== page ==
The old Spanish heart of Manila, Intramuros is the one part of the metropolis where you get a real sense of history. It was established in the 1570s and remains a monumental, if partially ruined, colonial relic, a city within a city, separated from the rest of Manila by its overgrown walls. It’s not a museum; plenty of government offices are still located here, and many of Manila’s poorest call the backstreets home. A good way to see it is by arranging a walking tour with Carlos Celdran. The nearest LRT station is Central Terminal, from where it’s a ten-minute walk to the walls and a little further to General Luna Street (also known as Calle Real del Palacio), the main drag.
Just beyond the southern walls of Intramuros (the closest LRT station is UN Avenue), the National Gallery (t02/527-1215) is the foremost art museum in the Philippines, housed in the grand old Legislative Building on the northern edge of Rizal Park. Galleries are laid out thematically in rather desultory fashion over two floors, but each one is relatively small and easy to digest. The highlights are paintings by Filipino masters including Juan Luna (1859–99), Félix Hidalgo (1855–1913), José Joya (1931–95) and Fernando Amorsolo (1892–1972), with the most famous works displayed in the Hall of the Masters near the entrance; Luna’s vast and magnificent Spolarium (1884) is here, a thinly veiled attack in oils on the atrocities of the Spanish regime, portraying fallen gladiators being dragged onto a pile of corpses.
Other galleries are dedicated to National Artist award winners (Amorsolo was the first in 1972), showcasing Joya’s Origins and Amorsolo’s Portrait of President Manuel Roxas. There’s also a section on architect Juan Arellano (1888–1960), who designed the building (completed in 1926), and a special gallery dedicated to the large Juan Luna collection; look out for his haunting Mother in Bed and the simple naturalism of Study for Rice Harvesting. The second floor contains mostly minor works from modern Filipino artists, and also a Bones Gallery where a huge sperm whale skeleton takes pride of place.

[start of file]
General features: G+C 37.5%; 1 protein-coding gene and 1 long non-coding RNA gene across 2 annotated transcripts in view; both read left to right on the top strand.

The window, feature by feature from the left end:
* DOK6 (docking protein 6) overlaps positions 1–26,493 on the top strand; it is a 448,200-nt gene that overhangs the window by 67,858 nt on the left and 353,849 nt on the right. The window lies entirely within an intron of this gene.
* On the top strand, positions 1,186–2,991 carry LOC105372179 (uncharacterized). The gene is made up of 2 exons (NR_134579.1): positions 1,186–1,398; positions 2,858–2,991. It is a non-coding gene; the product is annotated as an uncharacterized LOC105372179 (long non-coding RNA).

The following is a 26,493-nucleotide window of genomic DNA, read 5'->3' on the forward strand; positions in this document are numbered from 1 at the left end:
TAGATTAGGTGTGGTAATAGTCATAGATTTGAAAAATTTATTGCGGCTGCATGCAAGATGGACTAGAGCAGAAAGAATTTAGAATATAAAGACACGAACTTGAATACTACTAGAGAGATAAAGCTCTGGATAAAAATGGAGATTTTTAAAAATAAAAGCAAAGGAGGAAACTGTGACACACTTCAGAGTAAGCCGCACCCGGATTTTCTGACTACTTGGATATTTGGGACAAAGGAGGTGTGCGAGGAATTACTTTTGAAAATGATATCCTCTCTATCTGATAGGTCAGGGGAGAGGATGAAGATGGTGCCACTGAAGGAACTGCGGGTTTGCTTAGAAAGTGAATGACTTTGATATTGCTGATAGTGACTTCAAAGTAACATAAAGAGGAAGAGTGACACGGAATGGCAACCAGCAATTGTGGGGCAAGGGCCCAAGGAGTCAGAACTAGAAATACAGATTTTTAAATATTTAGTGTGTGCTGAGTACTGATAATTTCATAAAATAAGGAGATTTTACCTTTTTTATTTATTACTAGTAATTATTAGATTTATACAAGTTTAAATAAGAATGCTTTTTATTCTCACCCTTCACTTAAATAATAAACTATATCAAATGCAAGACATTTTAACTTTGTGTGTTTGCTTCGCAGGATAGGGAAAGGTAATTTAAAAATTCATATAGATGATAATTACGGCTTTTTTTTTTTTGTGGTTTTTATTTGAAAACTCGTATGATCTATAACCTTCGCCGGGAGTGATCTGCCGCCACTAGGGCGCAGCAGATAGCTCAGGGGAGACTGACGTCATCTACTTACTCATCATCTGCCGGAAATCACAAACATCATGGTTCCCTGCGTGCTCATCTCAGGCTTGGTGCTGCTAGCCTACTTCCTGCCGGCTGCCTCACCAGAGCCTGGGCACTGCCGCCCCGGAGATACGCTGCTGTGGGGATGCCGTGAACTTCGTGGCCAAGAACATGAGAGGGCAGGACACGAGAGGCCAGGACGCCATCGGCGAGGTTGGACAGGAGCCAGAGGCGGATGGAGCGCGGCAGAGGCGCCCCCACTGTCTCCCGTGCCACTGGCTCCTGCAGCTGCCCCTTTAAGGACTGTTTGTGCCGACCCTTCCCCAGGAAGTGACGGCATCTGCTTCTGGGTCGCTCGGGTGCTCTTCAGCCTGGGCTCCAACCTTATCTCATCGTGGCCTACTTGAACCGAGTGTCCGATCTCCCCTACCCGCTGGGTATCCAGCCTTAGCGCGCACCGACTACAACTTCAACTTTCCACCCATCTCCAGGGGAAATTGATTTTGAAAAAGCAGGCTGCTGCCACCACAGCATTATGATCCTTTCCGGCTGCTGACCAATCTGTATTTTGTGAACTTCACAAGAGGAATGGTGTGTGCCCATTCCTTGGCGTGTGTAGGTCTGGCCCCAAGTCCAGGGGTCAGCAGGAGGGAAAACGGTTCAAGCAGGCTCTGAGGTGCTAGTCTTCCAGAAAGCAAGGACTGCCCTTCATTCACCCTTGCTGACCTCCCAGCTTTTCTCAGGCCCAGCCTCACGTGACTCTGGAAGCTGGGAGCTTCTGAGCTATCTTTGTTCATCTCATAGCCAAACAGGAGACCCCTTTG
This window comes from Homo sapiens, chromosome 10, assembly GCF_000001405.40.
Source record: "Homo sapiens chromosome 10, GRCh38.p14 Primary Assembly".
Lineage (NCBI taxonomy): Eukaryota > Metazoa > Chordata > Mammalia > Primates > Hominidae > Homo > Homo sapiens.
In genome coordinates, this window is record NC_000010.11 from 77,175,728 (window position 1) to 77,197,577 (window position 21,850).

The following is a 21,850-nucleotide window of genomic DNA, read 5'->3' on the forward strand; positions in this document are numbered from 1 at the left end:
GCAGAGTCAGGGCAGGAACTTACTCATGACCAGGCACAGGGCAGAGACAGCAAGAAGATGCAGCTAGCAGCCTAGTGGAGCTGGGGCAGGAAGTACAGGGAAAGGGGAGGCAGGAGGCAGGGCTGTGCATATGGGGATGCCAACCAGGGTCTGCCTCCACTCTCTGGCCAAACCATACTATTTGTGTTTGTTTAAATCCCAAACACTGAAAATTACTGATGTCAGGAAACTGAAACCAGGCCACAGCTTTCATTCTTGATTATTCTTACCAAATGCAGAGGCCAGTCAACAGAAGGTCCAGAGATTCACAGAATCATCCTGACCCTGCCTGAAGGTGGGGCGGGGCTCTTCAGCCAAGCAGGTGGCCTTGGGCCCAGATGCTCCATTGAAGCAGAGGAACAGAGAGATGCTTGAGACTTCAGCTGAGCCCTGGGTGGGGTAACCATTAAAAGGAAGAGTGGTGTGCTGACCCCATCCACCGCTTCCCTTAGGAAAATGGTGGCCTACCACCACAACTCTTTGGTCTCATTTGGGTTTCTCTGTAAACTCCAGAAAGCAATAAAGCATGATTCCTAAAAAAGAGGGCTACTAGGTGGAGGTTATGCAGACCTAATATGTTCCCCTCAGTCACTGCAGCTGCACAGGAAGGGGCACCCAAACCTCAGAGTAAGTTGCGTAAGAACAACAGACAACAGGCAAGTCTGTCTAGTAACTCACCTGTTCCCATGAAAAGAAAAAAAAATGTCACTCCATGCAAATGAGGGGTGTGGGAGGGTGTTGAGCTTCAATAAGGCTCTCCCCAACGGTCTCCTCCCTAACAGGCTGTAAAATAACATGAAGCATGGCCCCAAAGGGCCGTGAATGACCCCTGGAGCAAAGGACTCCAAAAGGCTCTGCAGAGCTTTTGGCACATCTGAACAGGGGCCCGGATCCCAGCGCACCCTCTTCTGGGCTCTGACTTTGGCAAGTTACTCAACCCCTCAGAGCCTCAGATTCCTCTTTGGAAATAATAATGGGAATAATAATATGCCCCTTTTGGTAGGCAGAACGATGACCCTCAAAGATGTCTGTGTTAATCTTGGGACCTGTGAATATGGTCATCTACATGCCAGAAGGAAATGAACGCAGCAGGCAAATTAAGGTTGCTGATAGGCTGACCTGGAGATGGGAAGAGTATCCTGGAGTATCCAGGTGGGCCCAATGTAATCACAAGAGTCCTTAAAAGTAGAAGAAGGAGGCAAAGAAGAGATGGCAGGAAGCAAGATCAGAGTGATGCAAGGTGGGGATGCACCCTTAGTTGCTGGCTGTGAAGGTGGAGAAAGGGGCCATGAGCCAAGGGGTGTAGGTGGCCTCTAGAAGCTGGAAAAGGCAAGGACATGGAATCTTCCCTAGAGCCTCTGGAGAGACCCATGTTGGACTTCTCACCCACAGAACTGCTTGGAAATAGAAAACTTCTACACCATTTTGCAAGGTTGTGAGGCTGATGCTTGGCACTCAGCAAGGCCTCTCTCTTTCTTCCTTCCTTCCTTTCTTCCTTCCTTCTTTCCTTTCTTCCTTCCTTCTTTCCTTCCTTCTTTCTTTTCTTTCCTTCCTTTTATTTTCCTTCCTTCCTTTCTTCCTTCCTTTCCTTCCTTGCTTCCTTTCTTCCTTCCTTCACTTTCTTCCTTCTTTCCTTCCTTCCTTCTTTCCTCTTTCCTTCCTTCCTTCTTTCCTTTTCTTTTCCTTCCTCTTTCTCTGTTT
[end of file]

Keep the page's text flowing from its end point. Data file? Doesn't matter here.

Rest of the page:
A short walk from the National Gallery on the opposite side of Finance Avenue, the absorbing National Museum of the Filipino People occupies what used to be the Department of Finance Building, a stately Greek Revival edifice completed in 1940. Much of the priceless collection of artefacts on display has been retrieved from shipwrecks, most notably the San Diego, a Spanish galleon that sank off Fortune Island in Batangas after a battle with the Dutch in 1600. Recovered in 1992, the ship yielded over five thousand objects, not all intrinsically valuable: you’ll see chicken bones and hazelnuts from the ship’s store, as well as tons of Chinese porcelain, storage jars, rosaries and silver goblets. Other rooms contain objects from wrecked Chinese junks, going back to the early eleventh century – compelling evidence of trade links that existed long before the Spanish arrived.
The well-labelled anthropology section on the third floor is equally engrossing, with displays from almost every region and tribal group in the Philippines, including the enigmatic anthropomorphic jars discovered in Ayub Cave (Mindanao) that date back to 5 BC. These jars were used to hold the bones of ancestors.
If sightseeing in Manila on your own seems a little intimidating try Walk This Way, run by the highly entertaining Carlos Celdran (t 0920/909-2021 or t02/484-4945, w celdrantours.blogspot.com). Carlos takes weekly history-lesson-cum-magical-mystery tours around the city, and as well as the classic Intramuros circuit (P1200), there are tailor-made trips through different Manila eras (from P900). Also recommended is Ivan Man Dy of Old Manila Walks (t0917/329-1622, wwww.oldmanilawalks.com), who runs fun tours of Binondo, and the Malacañang Palace.